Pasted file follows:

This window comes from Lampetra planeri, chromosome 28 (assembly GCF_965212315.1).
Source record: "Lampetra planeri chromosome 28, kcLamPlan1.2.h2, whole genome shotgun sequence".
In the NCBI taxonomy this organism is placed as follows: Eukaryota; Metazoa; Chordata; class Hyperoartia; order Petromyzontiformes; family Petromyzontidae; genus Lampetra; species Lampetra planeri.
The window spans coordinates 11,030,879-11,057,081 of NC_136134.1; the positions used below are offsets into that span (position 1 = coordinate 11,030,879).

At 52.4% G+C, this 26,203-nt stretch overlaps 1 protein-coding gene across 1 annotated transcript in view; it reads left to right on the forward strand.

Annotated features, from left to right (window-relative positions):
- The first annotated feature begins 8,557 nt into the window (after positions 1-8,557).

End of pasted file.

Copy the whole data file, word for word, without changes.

This window comes from Lampetra planeri, chromosome 28 (assembly GCF_965212315.1).
Source record: "Lampetra planeri chromosome 28, kcLamPlan1.2.h2, whole genome shotgun sequence".
In the NCBI taxonomy this organism is placed as follows: Eukaryota; Metazoa; Chordata; class Hyperoartia; order Petromyzontiformes; family Petromyzontidae; genus Lampetra; species Lampetra planeri.
The window spans coordinates 11,030,879-11,057,081 of NC_136134.1; the positions used below are offsets into that span (position 1 = coordinate 11,030,879).

At 52.4% G+C, this 26,203-nt stretch overlaps 1 protein-coding gene across 1 annotated transcript in view; it reads left to right on the forward strand.

Annotated features, from left to right (window-relative positions):
- The first annotated feature begins 8,557 nt into the window (after positions 1-8,557).